BD
: Our product, up close, would have a lot of similarities to alternative products. The differentiator is how it is implemented and delivered in a customer's environment.

We are noticing our system integrators in this region are shying away from recruiting college graduates or those people with little experience. They are not making an adequate investment.

With Epicor, our delivery model in the Middle East region is through partners and the channel. We have very strict guidelines in terms of certification levels and education levels when it comes to our partners going out and implementing our products.

MV
: Our competitive edge is the fact that we are very focused on the ERP market and nothing else. Most of our competitors have become these huge dinosaur companies with millions of different things that they are doing including operating systems and databases and middleware and everything else.

You have a lot of competitive products that are good quality but the difference in this mature market that we are in is no longer in the features of the product.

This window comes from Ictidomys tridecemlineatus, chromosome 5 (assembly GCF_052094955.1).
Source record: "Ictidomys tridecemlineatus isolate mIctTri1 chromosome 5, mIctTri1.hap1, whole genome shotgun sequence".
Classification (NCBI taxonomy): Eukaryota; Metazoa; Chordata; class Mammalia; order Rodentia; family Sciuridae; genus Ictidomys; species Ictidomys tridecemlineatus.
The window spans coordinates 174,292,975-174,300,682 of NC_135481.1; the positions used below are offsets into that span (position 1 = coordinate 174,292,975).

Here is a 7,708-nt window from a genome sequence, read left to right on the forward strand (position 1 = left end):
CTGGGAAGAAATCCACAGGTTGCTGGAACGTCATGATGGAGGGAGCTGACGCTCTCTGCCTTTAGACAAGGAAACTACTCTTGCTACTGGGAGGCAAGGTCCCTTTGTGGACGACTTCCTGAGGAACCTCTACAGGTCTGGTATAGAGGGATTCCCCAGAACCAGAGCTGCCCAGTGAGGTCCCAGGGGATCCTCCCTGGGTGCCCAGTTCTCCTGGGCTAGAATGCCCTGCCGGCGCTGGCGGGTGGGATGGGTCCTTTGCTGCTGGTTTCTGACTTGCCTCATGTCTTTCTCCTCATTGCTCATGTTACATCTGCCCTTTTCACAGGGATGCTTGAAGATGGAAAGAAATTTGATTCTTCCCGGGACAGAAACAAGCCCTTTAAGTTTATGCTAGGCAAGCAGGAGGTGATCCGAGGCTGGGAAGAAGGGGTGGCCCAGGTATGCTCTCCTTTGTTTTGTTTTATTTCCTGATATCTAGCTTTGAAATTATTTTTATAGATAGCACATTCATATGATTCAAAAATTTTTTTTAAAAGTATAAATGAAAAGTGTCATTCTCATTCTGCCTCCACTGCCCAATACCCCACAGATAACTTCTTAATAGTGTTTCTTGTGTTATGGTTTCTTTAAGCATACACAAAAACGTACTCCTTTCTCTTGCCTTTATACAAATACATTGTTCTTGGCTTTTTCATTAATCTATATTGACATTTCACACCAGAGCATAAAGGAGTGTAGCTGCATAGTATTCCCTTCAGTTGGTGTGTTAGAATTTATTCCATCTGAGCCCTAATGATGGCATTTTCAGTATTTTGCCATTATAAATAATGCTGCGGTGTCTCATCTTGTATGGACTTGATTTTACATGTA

The difference is in the companies' approach to them and the people behind these products - providing the implementation, consulting - who are with the customer after the product is implemented.

TE: We are focusing on different pillars. The first one is to do more on the market perception of our products. The second one is to invest in our partners and our channel.

This year we are availing around 7,700 man hours of training for our partners. We are blessed that the model of Microsoft is 100% driven by the channel. Everything that we are doing including the strategy, the activity and the investment, revolves around our partners.